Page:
After 399 days on Greenlight, Ring Runner finally reached Steam. We were accepted along with 100 other games – not the first time Valve ushered in titles in bulk. Within a couple of weeks, we were ready for launch. It took less than a day to get bumped off the “new releases” section, which gives you an idea of the rate at which games are being released nowadays. Of course, this had a pretty big impact on our initial sales.

Thankfully, our Valve representative, Tom Giardino, was nice enough to get us featured when we added Steam Workshop support to Ring Runner, giving players the capacity to easily share builds with one another. For one week, we were placed in the rotating image carousel on Steam’s front page. This week accounts for almost half of the total we’ve earned from Steam, not counting the subsequent trickle effect it had thanks to word of mouth. You can see the spike in the graph below.

Other revenue – ~$10k

Other revenue include the “Not On Steam Sale,” that earned us over a thousand in income, our FastSpring sales, sales from a variety of other sites like GreenManGaming, GamersGate, and Amazon, book sales, soundtrack sales, pendant sales, and money earned at conventions.

This brings us to a total of: $120,803

Divided by two people = $60,401

Divided by five years = $12,080

A full-time worker earning minimum wage ($7.25) makes $15,080 a year (averages taken from 2012), which means we were making 80% of minimum wage, or roughly $5.80 an hour. But before you call the authorities and report me for failing to pay myself a living wage, take into consideration that most of this game was done “for college credit.” The way I figure it, we were our own interns.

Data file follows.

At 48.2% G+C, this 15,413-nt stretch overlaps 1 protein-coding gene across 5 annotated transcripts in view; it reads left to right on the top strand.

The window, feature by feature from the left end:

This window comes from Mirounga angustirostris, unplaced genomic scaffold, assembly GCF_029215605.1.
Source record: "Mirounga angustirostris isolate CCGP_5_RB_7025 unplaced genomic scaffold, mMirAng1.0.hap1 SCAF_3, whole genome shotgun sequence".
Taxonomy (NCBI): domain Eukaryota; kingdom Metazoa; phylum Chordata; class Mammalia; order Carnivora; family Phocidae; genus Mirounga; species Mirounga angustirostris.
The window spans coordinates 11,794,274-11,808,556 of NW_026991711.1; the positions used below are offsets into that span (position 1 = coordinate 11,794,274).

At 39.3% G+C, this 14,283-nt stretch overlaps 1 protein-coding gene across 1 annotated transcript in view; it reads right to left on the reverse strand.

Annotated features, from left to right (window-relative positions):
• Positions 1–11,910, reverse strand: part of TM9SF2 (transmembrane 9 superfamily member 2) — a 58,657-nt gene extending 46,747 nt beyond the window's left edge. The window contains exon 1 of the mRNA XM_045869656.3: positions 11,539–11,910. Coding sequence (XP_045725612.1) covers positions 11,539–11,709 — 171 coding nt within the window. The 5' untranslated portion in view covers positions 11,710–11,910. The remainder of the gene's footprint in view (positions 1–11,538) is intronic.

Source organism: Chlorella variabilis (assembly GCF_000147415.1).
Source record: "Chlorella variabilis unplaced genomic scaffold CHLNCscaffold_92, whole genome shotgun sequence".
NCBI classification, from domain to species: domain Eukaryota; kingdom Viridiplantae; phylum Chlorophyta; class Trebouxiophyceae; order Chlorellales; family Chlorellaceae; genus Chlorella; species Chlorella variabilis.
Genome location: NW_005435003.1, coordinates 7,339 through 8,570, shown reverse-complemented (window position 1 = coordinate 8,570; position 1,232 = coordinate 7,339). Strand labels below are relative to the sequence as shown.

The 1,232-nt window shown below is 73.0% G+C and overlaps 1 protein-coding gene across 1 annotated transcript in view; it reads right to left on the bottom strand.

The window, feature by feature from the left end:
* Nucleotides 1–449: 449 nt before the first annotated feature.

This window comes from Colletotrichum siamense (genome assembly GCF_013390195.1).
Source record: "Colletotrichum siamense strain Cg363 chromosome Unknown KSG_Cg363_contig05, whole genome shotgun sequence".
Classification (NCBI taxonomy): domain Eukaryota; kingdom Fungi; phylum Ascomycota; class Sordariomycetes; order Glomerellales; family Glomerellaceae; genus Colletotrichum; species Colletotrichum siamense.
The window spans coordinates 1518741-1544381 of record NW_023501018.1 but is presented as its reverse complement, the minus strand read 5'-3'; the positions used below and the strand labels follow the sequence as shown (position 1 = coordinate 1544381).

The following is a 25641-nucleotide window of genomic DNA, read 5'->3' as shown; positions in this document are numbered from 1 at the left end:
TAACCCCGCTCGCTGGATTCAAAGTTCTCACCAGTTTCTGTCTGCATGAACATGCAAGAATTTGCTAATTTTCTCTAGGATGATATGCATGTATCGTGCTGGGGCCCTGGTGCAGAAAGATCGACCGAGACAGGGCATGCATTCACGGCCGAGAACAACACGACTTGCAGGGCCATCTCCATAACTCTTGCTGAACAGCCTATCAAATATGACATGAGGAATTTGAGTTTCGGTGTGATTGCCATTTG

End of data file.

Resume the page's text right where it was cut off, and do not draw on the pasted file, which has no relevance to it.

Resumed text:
Of course, Ring Runner’s earning potential is in no way exhausted. I’m confident it will continue to earn a buck here and there for a couple of years to come, but when you factor in taxes and other expenses, the numbers above are more or less what we can expect to eventually come away with.

Regional Distribution

I also thought I’d share with you our regional distribution. Because Ring Runner is heavily story-driven, our audience has been mostly restricted to English speakers, though many of them would list English as a second or third language.

Reception

Ring Runner has been fairly well-received by reviewers with scores typically ranging from 7-9s. This is despite a design that I believe is entirely inconsiderate to reviewers as discussed below.

Although Ring Runner has failed to achieve broad appeal and has scarcely earned enough for my brother and me to continue work on our next project, the players that it does reach love it. I’ve been overwhelmed by all of the positive feedback we’ve received. For six years, my brother and I put all of our passion and nearly every minute of our free time into Ring Runner. To hear that there are fans who place our game amongst their favorites is a true inspiration and the greatest reward for all of our work and sacrifice.